As part of my 100 Peaks Challenge Reboot, I am hiking these peaks again. Since my planned peak had a forecast of 25-35 mph winds, with possible gusts to 50 mph, it decided to look for other options. So, a set of peaks in the Laguna Mountains fit the bill. In gathering my route information, I looked a bit closer at what Ben and I hiked. Now that I am a bit more seasoned in map reading, I realized that while we had hiked a loop along the Pine Mountain Trail, we actually did not approach the actual mountain.
It turns out that when the Pine Mountain Trail intersects with the dirt road, instead of going straight, you should hang a right onto the road.
The road had been recently graded, as there were no ruts to be found. The road headed north, then turn west as it gently climbed upward. Once I passed enough of the brush, I left the road and began heading south across the open forest floor.
The crunch of the leaves under my feet was a sound I had not heard in a while, as for the past few months I had been hiking in Anza-Borrego. I soon found myself at what looked at the top of this gentle summit, sat on a log, and enjoyed a short snack. While the pine trees gave me some nice shade, there really is not any view. I knew this summit would be both benchmark and register-free, so I retraced my steps and returned to the car.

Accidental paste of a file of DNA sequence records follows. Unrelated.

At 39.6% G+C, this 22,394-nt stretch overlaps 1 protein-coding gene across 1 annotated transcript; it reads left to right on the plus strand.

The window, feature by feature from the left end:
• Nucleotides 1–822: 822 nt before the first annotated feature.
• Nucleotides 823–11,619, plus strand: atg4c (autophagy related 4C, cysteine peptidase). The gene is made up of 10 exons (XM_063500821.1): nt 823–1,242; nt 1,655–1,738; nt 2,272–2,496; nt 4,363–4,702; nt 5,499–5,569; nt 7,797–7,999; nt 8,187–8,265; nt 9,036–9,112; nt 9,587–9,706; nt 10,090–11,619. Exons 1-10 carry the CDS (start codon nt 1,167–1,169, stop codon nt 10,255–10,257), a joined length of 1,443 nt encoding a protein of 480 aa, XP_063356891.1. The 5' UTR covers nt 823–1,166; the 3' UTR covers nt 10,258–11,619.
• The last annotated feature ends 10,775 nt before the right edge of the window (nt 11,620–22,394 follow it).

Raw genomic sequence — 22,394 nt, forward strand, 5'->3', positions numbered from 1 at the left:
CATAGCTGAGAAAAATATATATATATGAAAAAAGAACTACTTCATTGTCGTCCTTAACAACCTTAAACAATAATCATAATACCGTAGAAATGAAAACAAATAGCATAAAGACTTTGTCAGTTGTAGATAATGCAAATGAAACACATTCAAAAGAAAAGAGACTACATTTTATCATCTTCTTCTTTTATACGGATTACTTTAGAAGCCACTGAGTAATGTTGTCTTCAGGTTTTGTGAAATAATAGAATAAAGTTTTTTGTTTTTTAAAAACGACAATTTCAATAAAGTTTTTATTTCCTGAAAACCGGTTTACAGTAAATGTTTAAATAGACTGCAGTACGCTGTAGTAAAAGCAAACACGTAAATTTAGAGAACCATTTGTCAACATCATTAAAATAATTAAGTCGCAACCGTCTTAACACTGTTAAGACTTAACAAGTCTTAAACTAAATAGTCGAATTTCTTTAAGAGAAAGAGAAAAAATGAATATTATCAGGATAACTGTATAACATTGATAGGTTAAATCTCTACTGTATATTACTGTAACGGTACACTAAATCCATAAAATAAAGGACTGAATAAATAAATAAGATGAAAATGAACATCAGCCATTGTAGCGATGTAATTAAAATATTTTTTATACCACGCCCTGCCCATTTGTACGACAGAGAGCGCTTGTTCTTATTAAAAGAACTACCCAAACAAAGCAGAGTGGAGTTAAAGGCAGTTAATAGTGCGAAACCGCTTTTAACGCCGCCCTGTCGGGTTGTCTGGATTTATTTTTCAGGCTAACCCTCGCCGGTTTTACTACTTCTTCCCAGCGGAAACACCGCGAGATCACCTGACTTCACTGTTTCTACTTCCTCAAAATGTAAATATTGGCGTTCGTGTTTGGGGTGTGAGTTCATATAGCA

I am an avid peak bagger, sometimes backpacker, and former sea-kayaker living in San Diego. In 2019, I became the third person to complete the San Diego 100 Peak Challenge. Not stopping with that accomplishment, I set my sights on the harder San Diego Sierra Club 100 Peak list, which I completed in 2021. In addition, I have conquered several Six-Pack of Peaks challenges (SoCal, San Diego, and Arizona-Winter). Beyond attempting the San Diego Sierra Club 100 Peak list a second time, I am looking forward to exploring new summits and new adventures across the southwest.